Bellied up to a bar in Fargo, North Dakota with my dad last spring, we dove into a heated political debate.
This was a bad idea for several reasons.
First, we had just left my mom at the hospital where she had undergone a complicated and dangerous surgery on her spine. While the doctors were pleased with the outcome, our stress and worry levels had been high. My dad and I had only just begun to relax.
Second, the beers in front of us were not our first.
Third, he is a life-long Republican who was likely voting for Donald Trump. I am a Democrat who was unabashedly voting for Hillary Clinton.
The only thing the two of us agreed on during our debate was that we both wished Marco Rubio had been the Republican nominee. For this point of agreement, I was grateful.
At one point in the conversation my dad said, “You should check out Milo Yiannopoulos. You’d like him.”
Knowing that my dad is a fan of both Rush Limbaugh and Newt Gingrich, I nodded and said, “Sure.” I made no mental notes to check out this guy.
Yet, a name like Yiannopoulos tends to stick. And the universe, like magic, began happily sending me all kinds of information about him. Whether I liked it or not, I was destined to know who he was and what he stood for. A lot, I found out. And loudly, too.
I heard about the racist and sexist comments he made on Twitter toward Leslie Jones, one of the stars of the Ghostbusters film. Shortly after this, Milo was banned from Twitter for life. He celebrated this, calling it “A great gift.” I didn’t follow all his comments, but really, if Donald Trump has not yet been banned from Twitter, what must Yiannopoulus have said?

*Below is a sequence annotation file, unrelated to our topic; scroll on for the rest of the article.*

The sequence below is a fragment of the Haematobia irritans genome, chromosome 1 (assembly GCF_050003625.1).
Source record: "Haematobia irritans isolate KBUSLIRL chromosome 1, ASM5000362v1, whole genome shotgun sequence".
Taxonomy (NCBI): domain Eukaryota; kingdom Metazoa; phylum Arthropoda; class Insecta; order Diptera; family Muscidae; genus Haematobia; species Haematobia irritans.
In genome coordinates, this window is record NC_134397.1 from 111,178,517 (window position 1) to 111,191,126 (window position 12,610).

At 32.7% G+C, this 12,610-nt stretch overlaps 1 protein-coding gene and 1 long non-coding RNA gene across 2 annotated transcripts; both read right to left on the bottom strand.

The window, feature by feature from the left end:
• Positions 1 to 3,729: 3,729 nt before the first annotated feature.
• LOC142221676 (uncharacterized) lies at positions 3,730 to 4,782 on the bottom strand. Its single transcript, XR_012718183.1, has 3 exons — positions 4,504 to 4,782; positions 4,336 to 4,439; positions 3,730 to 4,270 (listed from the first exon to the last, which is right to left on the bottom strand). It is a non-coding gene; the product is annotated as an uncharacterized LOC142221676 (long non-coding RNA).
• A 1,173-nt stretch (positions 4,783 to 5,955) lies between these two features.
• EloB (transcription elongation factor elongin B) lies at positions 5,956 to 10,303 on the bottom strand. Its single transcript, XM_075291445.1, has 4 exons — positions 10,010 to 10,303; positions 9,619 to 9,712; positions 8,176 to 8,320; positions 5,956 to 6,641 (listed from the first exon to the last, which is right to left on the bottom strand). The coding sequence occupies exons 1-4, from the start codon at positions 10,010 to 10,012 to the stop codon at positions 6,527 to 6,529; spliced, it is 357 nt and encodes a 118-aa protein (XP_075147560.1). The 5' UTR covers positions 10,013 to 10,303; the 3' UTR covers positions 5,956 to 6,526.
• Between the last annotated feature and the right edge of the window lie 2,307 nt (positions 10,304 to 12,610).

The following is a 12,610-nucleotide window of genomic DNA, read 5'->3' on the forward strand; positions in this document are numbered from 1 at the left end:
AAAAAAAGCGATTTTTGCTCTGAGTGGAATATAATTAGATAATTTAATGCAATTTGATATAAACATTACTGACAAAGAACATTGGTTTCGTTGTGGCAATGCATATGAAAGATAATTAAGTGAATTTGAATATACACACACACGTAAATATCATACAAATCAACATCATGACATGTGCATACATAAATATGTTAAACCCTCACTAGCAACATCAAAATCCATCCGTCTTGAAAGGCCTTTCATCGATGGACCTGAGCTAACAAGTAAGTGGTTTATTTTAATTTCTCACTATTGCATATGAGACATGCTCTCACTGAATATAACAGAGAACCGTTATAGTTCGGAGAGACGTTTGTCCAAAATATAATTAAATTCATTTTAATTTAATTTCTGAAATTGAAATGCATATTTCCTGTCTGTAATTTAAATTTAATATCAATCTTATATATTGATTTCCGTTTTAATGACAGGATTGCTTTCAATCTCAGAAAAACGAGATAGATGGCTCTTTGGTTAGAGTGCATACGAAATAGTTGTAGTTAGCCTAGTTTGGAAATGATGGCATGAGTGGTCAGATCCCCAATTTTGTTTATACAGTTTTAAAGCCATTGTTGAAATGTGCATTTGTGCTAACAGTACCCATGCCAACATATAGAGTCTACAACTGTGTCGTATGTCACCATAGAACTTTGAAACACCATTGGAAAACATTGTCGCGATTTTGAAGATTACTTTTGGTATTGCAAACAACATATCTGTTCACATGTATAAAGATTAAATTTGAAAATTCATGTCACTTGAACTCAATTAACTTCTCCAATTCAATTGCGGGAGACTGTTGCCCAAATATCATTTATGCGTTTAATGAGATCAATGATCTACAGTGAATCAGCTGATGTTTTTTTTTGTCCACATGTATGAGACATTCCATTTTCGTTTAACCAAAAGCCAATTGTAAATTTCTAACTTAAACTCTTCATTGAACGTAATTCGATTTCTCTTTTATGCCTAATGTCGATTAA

Recently, I cheered for Roxanne Gay when she pulled her book from Simon and Schuster in a protest against their decision to publish Milo’s book, “Dangerous.”
And all throughout, I kept shaking my head thinking: My dad thought I’d like this guy.
I have to admit though, all this time I’d never watched a video of him. This changed last Friday when he appeared as a guest on Bill Maher’s Real Time on HBO.
I watched him come out and take a seat.
Handsome, I thought.
Quirky, or nervous, I’m not sure.
Knows his stuff, seems a little defensive.
Trying to stir stuff up, glad that Bill isn’t biting.
He’s kind of charming.
I think he just needs a hug.
When the interview was over and no fireworks had gone off, the phrase in my mind was: He seems like a kid trying to get attention, albeit bad attention. This, even though I knew of all the hateful things he’d done and said. He did have an appeal, I got it.
The next morning, I agreed with all the commentaries I read regarding the interview.
“Bill Maher seemed bored.” Yes, I agreed. He did. Personally, I think he was unimpressed.
“Bill Maher and Milo Yiannoponos find common ground.” They did actually, as they are both huge proponents of free speech even when it leans into the incendiary.
“Bill Maher upstaged by Milo Yiannopoulos.” Well, if that means he talked more and drew more attention, then yes.
Of course, we all see what we want to see, which is exactly what the headlines reflected.